Like WDC&S, the early issues of Kalle Anka & C:o typically began with a 10-page Donald Duck story by Carl Barks; the first issue featured "Fireman Donald" from WDC&S #86 (Nov 1947). The second feature was a "Lilla Stygga Vargen" ("Li'l Bad Wolf") story by Gil Turner or Paul Murry. This would be followed by a two-page illustrated text story, and then two to eight pages of other material from the comic featuring characters like Pluto, Dumbo, Thumper and Chip 'n' Dale. The rest of the pages were filled with reprints of gag strips from the Mickey Mouse and Donald Duck comic strips. An issue of Kalle Anka wasn't a reprint of any specific WDC&S issue; the contents came from a spread of issues from the previous couple of years.[7]

About 50,000 copies of the first issue were printed; now only a few hundred survive.[8] According to Seriesamlarna, it's Sweden's most valuable comic book, with an estimated value of 250,000 SEK.[9][10] In 1999, a copy was sold for 170,000 SEK.[11]

The characters on the first issue's iconic red cover were copied from other sources. The figure of Donald, looking and pointing up at the title, was lifted from a panel in Taliaferro's 12 February 1944 Donald Duck comic strip, and the three nephews from a panel in Barks' story "Wired" (WDC&S #90, March 1948).[12]

1950s: Walt Disney's serier and Kalle Anka 100-pagers[edit]

Starting in 1950, Kalle Anka & C:o started publishing occasional "B-number" issues, mostly printing translations of Dell's Four Color one-shots. The first B-number was the adaptation of the new film Cinderella, published in the US as Four Color #272 (April 1950) and in Sweden as Kalle Anka & C:o #11B/1950 (Nov 1950). The next year brought two extra issues. The first was a version of the 1937-38 Snow White and the Seven Dwarfs adaptation from the Silly Symphony comic strip, which was published as Kalle Anka & C:o #9B/1951. The second was an adaptation of Alice in Wonderland, published in the US as Four Color #331 (April 1951) and in Sweden as Kalle Anka & C:o #1951/11B (Nov 1951).[13]

The B-numbered issues continued to come out at irregular intervals over the next few years, including longer stories from Barks' Donald Duck one-shots and issues of the Dell Giants like Vacation Parade (#5B/1953) and Christmas Parade (#11B/1952 and #11B/1953). The first issue of Farbor Joakim (Uncle Scrooge) -- the classic "Only a Poor Old Man"—was published in the US as Four Color #386 in March 1952, and in Sweden as Kalle Anka & C:o #1B/1954 in January 1954. The final B-number was #2B/1954 (Feb 1954), a Peter Pan & Captain Hook story.[13]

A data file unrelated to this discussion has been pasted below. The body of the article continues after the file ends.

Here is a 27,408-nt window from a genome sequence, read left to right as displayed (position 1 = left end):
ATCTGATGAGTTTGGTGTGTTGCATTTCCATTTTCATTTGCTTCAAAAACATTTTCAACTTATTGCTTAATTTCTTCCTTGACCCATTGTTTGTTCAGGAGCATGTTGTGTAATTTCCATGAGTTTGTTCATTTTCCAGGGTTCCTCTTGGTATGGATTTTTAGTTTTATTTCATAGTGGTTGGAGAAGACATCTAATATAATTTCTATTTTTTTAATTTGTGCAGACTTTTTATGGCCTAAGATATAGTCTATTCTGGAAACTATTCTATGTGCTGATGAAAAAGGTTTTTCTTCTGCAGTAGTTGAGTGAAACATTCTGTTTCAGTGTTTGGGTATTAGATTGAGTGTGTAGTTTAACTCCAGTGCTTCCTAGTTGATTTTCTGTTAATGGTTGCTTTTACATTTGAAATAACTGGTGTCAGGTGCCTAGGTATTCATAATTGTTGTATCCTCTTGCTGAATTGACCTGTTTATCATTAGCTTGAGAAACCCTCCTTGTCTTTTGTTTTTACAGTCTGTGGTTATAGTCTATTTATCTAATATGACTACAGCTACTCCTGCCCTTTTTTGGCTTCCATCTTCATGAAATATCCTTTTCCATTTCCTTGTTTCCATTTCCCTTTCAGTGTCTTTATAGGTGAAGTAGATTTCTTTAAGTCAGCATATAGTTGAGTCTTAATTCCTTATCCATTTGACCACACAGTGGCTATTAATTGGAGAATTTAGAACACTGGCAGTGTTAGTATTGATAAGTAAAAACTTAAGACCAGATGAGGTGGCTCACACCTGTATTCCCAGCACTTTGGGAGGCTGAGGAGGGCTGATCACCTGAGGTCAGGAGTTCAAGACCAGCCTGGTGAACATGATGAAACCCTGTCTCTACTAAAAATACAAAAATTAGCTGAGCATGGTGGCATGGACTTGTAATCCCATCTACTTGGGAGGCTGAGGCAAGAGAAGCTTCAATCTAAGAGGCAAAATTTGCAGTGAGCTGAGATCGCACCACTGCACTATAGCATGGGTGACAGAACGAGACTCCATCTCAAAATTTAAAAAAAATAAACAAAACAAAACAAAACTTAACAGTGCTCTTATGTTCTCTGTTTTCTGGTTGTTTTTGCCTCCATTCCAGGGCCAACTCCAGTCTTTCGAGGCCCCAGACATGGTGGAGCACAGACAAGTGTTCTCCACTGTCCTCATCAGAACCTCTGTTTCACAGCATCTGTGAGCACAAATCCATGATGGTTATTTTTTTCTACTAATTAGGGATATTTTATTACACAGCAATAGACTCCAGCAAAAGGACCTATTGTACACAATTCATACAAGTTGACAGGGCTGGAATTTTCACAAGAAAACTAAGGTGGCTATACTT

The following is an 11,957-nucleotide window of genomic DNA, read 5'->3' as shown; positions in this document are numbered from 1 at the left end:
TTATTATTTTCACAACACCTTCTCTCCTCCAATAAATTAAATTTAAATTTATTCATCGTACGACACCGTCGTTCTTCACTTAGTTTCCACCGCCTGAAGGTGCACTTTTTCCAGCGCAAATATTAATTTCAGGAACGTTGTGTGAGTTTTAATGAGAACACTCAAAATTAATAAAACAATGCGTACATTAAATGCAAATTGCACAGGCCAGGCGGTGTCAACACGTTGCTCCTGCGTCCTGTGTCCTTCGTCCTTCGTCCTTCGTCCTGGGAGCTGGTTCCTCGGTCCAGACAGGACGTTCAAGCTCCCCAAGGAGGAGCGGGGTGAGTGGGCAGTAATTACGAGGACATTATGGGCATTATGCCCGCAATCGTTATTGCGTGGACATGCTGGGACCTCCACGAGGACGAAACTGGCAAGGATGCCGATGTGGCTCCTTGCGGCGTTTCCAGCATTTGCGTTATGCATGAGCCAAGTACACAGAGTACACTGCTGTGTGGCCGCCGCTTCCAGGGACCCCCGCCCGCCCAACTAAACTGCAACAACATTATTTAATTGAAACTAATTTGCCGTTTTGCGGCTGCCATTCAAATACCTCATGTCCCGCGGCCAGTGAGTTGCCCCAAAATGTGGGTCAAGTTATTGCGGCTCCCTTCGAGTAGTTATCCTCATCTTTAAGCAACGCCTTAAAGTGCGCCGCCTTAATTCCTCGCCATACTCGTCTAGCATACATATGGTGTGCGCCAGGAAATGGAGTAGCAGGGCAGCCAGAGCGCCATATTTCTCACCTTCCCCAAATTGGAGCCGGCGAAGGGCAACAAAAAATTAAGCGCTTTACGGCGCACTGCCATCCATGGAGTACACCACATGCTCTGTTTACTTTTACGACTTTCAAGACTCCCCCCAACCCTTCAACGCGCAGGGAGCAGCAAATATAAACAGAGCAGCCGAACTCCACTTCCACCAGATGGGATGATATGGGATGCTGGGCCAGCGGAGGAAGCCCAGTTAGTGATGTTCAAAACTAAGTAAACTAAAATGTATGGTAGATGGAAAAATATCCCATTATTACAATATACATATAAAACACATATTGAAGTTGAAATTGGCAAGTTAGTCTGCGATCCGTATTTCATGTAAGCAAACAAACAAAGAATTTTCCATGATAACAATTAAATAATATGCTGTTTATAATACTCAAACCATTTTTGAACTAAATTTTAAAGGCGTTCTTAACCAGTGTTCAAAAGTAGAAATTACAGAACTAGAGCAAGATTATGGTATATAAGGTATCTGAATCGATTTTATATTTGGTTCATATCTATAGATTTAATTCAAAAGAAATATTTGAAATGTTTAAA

Starting in March 1954, the B-numbered issues became their own monthly series, Walt Disney's serier (Walt Disney's Comics). This series began with Little Hiawatha #3/1954, printing content from the US Four Color #439 (Dec 1952).[14] Issues were published monthly through the end of 1956.

The new series included one-shots from various characters like Långben (Goofy, 4/1954), Lilla Stygga Vargen (Li'l Bad Wolf, 5/1954) and Pluto (4/1955). It also published some of Carl Barks' early Uncle Scrooge stories, including issues titled "Farbror Joakims Pengar i Fara" ("Uncle Scrooge's Money in Danger", printing "The Horseradish Story" and "The Round Money Bin", 3/1955) and "Farbror Joakim och den tokige professorn" ("Uncle Scrooge and the Mad Professor", printing "The Mysterious Stone Ray", 10/1955). The series also continued the practice of publishing an annual Christmas Parade issue.

Along with the usual Disney comics fare, there were also five issues featuring adaptations of live-action Disney productions, including The Sword and the Rose and 20,000 Leagues Under the Sea. These issues didn't have the Walt Disney's serier title, but are considered to be "C-numbers".

This incarnation of Walt Disney's serier ended at the end of 1956, as the pace of publishing increased. In 1957, Kalle Anka & C:o went to a bimonthly schedule, so the "one-shots" and longer stories were cut into parts for serialization in the main comic. The comic stopped relying on Taliaferro's Donald Duck strips to fill the pages, and began publishing longer stories by Barks, as well as Paul Murry's Mickey/Goofy mystery serials, cut into multiple parts for serial publication at the back of the comic.[4]